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“Short Bouts of Exercise Boost Self Control” — Is That Your Experience With Students?

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Short Bouts of Exercise Boost Self Control is the title of an article about a new study.

Here’s an excerpt:

Short bouts of moderately intense exercise seem to boost self control, indicates an analysis of the published evidence in the British Journal of Sports Medicine.

The resulting increased blood and oxygen flow to the pre-frontal cortex may explain the effects, suggest the researchers.

They trawled medical research databases for studies looking at the impact of physical exercise on higher brain functions, such as memory, concentration, planning, and decision-making, in three groups: 6 to 12 year olds; 13 to 17 year olds; and 18 to 35 year olds.

They found 24 relevant studies published up to April 2012. Nineteen of these, involving 586 participants, addressed the impact of short bouts of exercise.

….12 of the 19 studies looked at self control, and the analysis indicated that short bouts of exercise did improve this higher brain function across all three age groups, registering a small to moderate impact.

This is particularly important for children and teens, because well developed higher brain functions are important for academic achievement and other aspect of daily life, say the authors.

“These positive effects of physical exercise on inhibition/interference control are encouraging and highly relevant, given the importance of inhibitory control and interference control in daily life,” they write.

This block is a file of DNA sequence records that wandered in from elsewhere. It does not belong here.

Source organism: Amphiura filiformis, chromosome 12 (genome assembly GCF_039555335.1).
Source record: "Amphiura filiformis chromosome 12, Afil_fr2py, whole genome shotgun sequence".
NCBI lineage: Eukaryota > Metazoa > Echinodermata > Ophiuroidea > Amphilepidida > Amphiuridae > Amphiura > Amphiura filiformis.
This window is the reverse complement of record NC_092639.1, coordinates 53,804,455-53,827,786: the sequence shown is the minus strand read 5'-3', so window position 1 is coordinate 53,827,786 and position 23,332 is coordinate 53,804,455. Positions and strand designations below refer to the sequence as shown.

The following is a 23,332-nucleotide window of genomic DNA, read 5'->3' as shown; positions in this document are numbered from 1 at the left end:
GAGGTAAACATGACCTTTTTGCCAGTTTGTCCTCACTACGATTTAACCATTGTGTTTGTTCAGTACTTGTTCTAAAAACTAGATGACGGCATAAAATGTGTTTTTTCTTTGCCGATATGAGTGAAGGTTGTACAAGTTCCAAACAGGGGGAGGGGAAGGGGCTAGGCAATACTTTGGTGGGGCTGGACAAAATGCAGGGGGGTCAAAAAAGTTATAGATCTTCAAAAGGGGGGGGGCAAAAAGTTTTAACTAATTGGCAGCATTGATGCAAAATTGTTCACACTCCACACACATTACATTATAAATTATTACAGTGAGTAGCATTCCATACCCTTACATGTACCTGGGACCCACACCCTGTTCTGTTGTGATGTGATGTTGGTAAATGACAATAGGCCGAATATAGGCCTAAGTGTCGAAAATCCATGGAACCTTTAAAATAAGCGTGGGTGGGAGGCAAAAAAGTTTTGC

This study has prompted me to plan to ask “sixth period” teachers of some of my ninth-grade students who happen to have P.E. during fifth period if this reflects their experiences. I know that it’s a very rough period for many of our students and teachers, but it would be interesting to see if they’ve noticed a difference among the students with P.E. immediately preceding their class. If so, this could be a pretty important scheduling issue to take into account for some of our students.

I’ve always had an International Baccalaureate Theory of Knowledge class at the end of the day and, though I emphasize recruiting non-IB Diploma candidates to take the course, too, few of those students have self-control challenges. It’s a different story for some students I have earlier in the day, though my double-block ninth-grade class is always the first two periods of the day so I don’t know if they would be different if they had P.E. prior to entering my class.

What has been your experience with students immediately following P.E. ?

I’m adding this post to The Best Posts About Helping Students Develop Their Capacity For Self-Control.

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Author: Larry Ferlazzo

I'm a high school teacher in Sacramento, CA.

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